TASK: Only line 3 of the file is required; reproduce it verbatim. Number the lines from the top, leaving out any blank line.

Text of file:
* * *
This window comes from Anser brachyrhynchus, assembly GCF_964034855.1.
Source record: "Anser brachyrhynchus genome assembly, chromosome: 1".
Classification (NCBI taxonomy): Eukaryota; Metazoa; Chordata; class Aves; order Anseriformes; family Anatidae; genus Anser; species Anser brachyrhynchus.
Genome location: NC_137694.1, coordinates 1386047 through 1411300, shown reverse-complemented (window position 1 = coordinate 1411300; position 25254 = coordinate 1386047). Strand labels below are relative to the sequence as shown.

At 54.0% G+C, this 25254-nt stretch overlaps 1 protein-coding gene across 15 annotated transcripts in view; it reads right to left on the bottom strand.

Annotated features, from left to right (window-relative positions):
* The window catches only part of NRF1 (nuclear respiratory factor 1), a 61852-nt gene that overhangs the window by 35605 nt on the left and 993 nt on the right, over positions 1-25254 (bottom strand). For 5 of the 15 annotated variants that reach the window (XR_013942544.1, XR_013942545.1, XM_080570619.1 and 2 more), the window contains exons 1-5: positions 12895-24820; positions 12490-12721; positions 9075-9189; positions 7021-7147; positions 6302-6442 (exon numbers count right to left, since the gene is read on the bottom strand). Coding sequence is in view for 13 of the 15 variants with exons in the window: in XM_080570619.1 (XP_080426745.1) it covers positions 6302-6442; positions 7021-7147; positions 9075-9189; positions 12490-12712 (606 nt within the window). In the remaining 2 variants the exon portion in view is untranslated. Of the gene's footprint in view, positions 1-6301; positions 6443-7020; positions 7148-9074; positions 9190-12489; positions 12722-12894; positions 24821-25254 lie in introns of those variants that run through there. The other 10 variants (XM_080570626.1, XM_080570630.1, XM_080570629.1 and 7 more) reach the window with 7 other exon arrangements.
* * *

Classification (NCBI taxonomy): Eukaryota; Metazoa; Chordata; class Aves; order Anseriformes; family Anatidae; genus Anser; species Anser brachyrhynchus.